In an address to the Plains Cotton Growers Association on Wednesday, National Cotton Council Chairman Woody Anderson directly challenged the economic information widely distributed by Brazil in their World Trade Organization (WTO) dispute with the U.S. cotton program.
The Colorado City, TX, cotton producer told the audience that the U.S. cotton program was fully coupled to production in 1992 and 1994. , "Since that time, many of our payments have been decoupled, loan rates reduced and target prices lowered. How can decoupled payments be inherently trade distorting? These are not the actions of a country that is increasing its support to cotton. The 2004 cotton program does not support cotton at a higher level than we did in 1992."
In dismissing the arguments advanced by Brazil during the Panelâ€™s deliberation, Anderson says that Brazil claimed the entire decline in cotton prices from 1999 to 2001 was due to the presence of the U.S. cotton program. "I find it incredulous that the soaring value of the dollar, a 25% increase in Asian polyester production and a record cotton crop in China with ensuing exports could be ignored during this period," Anderson states.
Brazil hired Dr. Dan Sumner to conduct an economic analysis of the world cotton market to assess the impact of the U.S. cotton program. Sumnerâ€™s paid analysis asserted that elimination of the U.S. cotton program would reduce U.S. cotton exports by 40% and increase world cotton prices by 12%.
During his presentation, Anderson pointed to a comprehensive study recently released by agricultural economists at Texas Tech University. "These results directly contradict Brazilâ€™s assertions," Anderson says. "The Texas Tech study indicates that program elimination might reduce U.S. cotton exports by 4% to 5% and cotton prices would increase by one half to 2%."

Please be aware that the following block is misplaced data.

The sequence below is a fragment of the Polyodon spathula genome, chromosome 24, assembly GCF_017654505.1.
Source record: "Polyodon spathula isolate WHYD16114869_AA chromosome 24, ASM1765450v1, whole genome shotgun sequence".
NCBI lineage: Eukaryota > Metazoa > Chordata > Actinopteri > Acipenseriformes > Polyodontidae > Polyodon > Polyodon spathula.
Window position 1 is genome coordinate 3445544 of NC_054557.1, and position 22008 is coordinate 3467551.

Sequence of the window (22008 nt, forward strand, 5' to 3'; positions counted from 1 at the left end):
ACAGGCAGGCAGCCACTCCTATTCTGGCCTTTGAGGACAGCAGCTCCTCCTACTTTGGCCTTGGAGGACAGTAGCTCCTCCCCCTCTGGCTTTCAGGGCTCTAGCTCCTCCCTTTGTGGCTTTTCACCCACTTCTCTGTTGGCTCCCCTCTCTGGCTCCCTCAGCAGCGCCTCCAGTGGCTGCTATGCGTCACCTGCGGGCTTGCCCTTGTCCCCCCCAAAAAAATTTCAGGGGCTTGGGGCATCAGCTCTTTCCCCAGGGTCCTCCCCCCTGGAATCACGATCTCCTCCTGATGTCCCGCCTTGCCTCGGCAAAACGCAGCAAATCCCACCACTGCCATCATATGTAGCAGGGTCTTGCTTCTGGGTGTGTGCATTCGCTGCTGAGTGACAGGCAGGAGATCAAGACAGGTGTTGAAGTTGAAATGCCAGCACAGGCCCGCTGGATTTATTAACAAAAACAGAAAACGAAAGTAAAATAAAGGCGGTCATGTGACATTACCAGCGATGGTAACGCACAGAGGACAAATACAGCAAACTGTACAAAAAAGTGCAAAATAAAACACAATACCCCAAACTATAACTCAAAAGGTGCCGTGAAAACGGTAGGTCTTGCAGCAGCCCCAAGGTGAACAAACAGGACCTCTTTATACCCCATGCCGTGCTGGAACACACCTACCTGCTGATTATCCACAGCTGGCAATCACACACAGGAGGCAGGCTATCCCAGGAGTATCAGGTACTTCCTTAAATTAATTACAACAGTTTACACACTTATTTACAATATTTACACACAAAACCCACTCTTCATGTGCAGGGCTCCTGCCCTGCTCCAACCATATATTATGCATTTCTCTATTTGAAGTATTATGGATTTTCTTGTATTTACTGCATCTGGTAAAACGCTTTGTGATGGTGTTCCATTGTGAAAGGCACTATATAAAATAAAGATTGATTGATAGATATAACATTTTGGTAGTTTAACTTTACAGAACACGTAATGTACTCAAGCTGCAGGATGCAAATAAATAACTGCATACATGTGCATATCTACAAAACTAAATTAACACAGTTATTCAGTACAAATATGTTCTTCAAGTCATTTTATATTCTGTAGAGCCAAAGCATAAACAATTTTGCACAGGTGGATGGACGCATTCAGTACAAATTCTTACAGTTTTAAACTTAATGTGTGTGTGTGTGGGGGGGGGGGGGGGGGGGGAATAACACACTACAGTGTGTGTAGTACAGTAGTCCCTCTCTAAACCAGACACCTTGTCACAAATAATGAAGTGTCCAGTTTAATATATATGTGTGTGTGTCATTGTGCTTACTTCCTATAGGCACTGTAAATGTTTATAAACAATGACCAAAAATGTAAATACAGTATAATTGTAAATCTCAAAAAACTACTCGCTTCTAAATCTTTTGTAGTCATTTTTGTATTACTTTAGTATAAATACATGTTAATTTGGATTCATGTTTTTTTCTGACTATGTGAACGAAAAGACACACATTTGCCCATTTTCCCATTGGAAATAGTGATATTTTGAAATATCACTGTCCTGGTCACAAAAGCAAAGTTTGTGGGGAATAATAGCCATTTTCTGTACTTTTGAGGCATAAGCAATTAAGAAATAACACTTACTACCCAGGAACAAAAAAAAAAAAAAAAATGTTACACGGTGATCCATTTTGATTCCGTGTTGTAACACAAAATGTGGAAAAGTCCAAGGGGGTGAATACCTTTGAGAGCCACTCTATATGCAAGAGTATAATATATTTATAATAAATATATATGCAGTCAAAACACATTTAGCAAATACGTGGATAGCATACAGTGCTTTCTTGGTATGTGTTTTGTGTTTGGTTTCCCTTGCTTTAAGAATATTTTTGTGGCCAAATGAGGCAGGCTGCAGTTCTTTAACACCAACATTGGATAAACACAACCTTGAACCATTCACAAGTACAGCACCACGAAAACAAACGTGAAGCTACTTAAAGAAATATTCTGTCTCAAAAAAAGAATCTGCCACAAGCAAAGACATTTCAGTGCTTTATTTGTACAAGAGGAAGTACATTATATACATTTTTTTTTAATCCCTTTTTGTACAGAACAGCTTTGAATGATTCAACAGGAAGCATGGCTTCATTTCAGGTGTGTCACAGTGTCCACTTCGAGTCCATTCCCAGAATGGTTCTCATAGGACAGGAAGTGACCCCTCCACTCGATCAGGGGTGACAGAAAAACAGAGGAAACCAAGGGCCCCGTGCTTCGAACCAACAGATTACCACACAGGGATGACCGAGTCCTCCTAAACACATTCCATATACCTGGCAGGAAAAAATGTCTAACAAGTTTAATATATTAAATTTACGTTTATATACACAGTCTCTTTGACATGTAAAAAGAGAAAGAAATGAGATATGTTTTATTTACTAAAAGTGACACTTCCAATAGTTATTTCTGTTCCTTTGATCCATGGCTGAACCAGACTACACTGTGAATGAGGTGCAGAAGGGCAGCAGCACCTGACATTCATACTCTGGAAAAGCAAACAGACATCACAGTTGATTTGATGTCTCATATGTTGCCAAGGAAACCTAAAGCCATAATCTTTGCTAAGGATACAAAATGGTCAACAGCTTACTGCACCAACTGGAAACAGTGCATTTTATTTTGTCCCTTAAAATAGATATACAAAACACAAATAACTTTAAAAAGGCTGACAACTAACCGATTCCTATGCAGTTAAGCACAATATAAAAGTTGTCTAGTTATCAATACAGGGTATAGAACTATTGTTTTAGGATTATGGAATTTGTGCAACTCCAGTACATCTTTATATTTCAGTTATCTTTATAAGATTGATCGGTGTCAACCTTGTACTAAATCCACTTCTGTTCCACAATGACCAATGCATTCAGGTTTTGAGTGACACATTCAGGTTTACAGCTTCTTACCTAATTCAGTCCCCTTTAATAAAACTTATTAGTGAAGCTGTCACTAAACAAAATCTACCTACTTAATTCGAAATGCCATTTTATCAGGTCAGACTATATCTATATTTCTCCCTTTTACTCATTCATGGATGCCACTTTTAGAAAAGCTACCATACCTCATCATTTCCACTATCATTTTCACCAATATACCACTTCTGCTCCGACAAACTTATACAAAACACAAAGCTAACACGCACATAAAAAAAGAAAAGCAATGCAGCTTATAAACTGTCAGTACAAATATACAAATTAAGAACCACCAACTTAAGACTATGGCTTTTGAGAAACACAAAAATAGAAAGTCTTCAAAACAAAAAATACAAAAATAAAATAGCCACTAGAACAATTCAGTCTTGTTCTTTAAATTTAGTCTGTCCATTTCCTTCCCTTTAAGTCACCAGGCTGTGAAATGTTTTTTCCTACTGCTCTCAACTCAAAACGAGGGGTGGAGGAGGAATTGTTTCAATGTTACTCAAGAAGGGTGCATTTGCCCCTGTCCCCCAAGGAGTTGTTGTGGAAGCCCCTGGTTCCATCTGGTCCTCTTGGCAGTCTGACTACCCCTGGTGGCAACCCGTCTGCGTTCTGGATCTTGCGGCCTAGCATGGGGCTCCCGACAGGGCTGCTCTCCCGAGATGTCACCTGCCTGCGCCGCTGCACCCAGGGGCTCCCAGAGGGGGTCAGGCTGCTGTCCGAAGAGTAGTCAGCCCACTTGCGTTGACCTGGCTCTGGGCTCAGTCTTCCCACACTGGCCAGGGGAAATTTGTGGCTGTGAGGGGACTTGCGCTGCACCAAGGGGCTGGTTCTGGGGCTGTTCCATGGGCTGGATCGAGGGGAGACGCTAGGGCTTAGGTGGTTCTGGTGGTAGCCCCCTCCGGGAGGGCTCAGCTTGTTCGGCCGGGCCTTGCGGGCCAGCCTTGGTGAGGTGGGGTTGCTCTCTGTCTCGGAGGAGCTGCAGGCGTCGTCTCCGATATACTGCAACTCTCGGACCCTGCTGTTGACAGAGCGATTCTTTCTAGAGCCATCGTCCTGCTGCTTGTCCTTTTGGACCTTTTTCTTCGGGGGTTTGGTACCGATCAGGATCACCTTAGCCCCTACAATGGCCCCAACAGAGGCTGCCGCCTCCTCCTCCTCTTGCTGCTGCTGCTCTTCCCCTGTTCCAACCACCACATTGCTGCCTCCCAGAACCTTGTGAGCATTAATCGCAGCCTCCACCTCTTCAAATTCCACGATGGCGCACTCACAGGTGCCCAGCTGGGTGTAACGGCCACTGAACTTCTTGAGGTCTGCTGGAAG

Anderson says the Texas Tech research shows that the magnitude of price impacts found is insignificant in world markets and doesn't cause any country prejudice. "I think it is interesting that while Brazil is alleging serious prejudice in the WTO, it is expected to increase cotton production in 2004 by 85% over its 2001 production," he says. "While U.S. production will decline in 2004, Brazil and China are expected to increase production by 7.6 million bales over 2001 - an amount that is almost twice the size of the 4 million bale annual cotton crop in West Africa."
Anderson says the Texas Tech study shows results not dissimilar to other empirical research, including a report by the International Monetary Fund and the Australian Cotton Research and Development Corporation - both of which showed price impacts from the U.S. cotton program of about 2%.
"The United Statesâ€™ share of the world cotton market is virtually unchanged over the past 30 years, hovering around 20%, Anderson says. "Meanwhile, the combined market share of Brazil and China is expected to climb by siz percentage points to 34.5% in 2004 as compared to 2001. The rhetoric blaming the United States for oversupply and overproduction of cotton are simply and clearly inaccurate."